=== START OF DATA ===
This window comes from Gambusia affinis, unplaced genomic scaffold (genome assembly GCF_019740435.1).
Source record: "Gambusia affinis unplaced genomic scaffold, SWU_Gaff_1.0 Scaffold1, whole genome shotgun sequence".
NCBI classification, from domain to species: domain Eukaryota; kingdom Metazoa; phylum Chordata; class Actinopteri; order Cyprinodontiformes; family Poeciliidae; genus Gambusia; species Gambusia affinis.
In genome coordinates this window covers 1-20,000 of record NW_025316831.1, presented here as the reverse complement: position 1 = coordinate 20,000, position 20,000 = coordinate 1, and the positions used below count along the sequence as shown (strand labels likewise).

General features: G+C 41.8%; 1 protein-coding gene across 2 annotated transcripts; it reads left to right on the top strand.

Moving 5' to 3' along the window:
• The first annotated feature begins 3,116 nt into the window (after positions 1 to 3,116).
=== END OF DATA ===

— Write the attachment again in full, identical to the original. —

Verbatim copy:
This window comes from Gambusia affinis, unplaced genomic scaffold (genome assembly GCF_019740435.1).
Source record: "Gambusia affinis unplaced genomic scaffold, SWU_Gaff_1.0 Scaffold1, whole genome shotgun sequence".
NCBI classification, from domain to species: domain Eukaryota; kingdom Metazoa; phylum Chordata; class Actinopteri; order Cyprinodontiformes; family Poeciliidae; genus Gambusia; species Gambusia affinis.
In genome coordinates this window covers 1-20,000 of record NW_025316831.1, presented here as the reverse complement: position 1 = coordinate 20,000, position 20,000 = coordinate 1, and the positions used below count along the sequence as shown (strand labels likewise).

General features: G+C 41.8%; 1 protein-coding gene across 2 annotated transcripts; it reads left to right on the top strand.

Moving 5' to 3' along the window:
• The first annotated feature begins 3,116 nt into the window (after positions 1 to 3,116).